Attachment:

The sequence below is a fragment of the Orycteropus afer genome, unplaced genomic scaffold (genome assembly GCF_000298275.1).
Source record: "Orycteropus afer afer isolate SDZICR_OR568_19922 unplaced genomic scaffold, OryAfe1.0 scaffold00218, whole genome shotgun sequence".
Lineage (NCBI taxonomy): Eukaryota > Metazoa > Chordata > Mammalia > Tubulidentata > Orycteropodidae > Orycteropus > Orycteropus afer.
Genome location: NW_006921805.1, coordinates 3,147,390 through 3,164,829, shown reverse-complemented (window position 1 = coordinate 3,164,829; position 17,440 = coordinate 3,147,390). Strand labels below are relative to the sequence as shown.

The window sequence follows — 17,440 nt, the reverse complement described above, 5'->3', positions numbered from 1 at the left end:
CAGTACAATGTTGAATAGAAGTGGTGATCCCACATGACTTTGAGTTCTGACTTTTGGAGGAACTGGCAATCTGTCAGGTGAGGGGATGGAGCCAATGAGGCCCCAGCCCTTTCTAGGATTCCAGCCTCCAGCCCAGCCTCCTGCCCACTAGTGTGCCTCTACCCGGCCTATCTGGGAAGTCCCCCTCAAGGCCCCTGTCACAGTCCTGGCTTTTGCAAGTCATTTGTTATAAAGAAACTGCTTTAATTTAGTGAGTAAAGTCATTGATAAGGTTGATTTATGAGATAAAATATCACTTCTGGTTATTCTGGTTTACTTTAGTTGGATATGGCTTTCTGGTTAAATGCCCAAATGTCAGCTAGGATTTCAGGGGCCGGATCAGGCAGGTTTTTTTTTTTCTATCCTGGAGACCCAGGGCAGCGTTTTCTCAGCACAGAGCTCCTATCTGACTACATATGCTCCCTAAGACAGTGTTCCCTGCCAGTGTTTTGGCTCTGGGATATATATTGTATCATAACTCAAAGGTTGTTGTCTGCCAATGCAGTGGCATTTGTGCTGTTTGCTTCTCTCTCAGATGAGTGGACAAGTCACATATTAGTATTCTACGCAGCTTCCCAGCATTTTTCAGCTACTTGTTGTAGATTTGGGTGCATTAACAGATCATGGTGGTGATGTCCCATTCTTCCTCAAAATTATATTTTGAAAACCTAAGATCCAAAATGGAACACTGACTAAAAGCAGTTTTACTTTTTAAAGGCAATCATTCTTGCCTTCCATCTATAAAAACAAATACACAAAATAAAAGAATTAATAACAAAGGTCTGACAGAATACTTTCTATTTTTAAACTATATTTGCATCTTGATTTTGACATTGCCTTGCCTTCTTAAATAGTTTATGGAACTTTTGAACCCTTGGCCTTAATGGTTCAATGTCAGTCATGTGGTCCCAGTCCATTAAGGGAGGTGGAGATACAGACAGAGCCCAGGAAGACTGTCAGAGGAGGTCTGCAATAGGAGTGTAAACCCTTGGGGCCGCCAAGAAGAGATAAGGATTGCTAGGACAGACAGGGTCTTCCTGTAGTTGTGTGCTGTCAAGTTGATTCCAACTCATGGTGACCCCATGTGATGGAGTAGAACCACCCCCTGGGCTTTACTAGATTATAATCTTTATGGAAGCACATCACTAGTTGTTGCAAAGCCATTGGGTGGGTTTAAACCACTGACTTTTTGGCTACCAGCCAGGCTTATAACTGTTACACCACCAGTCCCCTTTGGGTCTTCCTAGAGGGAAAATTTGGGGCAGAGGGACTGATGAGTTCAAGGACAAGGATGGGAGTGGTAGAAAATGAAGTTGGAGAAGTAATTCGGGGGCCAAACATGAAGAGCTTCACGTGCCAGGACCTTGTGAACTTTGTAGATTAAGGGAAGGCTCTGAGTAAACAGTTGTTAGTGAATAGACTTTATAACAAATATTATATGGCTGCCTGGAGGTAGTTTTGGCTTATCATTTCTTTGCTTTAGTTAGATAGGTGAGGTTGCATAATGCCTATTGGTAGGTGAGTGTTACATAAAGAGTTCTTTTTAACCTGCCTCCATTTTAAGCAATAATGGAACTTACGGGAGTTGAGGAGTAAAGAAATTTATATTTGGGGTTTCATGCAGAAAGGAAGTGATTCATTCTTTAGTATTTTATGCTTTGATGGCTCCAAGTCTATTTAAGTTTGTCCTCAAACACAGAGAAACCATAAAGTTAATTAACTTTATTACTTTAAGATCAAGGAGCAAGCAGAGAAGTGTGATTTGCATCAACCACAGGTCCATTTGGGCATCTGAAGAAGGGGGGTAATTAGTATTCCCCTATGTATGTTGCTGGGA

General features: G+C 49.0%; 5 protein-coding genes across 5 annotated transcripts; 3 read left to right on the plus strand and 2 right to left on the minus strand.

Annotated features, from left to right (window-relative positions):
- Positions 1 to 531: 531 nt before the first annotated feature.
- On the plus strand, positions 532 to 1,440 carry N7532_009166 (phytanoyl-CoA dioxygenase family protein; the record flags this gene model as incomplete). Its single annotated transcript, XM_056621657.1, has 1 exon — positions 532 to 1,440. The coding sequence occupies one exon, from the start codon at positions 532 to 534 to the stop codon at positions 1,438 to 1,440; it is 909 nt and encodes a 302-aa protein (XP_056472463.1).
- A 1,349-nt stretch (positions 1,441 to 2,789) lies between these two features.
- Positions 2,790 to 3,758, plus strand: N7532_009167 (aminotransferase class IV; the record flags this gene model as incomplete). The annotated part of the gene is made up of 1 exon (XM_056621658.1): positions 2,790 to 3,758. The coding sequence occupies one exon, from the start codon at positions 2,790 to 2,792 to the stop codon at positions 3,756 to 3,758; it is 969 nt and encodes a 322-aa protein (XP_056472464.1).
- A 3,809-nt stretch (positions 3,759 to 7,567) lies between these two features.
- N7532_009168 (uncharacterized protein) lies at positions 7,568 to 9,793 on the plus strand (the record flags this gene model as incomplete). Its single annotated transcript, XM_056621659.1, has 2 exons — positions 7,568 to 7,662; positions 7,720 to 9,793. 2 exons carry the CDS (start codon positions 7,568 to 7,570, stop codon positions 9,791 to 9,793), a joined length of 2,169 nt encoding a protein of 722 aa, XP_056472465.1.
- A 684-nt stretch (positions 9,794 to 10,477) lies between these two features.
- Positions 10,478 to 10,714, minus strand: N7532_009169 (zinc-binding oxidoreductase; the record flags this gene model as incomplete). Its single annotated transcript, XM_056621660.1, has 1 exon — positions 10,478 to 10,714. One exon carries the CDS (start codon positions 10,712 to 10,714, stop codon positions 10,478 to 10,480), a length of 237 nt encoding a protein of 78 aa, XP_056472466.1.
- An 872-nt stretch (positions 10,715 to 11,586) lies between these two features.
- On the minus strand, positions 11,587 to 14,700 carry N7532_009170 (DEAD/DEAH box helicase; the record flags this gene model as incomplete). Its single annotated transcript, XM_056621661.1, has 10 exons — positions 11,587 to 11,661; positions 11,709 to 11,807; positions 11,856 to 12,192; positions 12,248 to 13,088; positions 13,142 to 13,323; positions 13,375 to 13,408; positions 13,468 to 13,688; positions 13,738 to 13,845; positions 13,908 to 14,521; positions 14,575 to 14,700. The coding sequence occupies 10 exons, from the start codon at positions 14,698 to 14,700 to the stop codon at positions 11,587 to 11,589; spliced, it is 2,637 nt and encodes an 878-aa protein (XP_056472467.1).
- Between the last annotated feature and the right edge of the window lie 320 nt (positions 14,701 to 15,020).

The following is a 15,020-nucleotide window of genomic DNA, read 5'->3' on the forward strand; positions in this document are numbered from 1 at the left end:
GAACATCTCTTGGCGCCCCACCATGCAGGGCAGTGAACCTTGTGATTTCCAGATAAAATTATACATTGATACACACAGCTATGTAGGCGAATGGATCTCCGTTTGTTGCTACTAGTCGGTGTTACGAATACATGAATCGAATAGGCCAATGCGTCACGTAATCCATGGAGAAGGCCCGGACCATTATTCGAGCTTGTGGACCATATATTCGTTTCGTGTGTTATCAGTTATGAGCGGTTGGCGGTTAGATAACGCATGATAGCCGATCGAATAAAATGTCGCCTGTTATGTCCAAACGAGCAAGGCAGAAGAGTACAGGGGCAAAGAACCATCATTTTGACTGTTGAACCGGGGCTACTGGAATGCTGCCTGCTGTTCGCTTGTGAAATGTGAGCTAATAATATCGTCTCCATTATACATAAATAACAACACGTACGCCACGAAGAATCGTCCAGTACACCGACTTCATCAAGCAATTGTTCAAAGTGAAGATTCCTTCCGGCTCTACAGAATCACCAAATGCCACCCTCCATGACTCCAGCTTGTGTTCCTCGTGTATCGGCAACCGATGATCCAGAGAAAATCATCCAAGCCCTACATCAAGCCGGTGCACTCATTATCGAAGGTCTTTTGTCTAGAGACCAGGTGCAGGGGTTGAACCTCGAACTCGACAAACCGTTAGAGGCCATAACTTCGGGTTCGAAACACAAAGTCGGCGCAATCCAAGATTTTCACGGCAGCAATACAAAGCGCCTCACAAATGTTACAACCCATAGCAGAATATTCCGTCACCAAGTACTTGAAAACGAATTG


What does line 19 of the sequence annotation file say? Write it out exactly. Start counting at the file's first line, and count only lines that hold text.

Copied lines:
- Between the last annotated feature and the right edge of the window lie 320 nt (positions 14,701 to 15,020).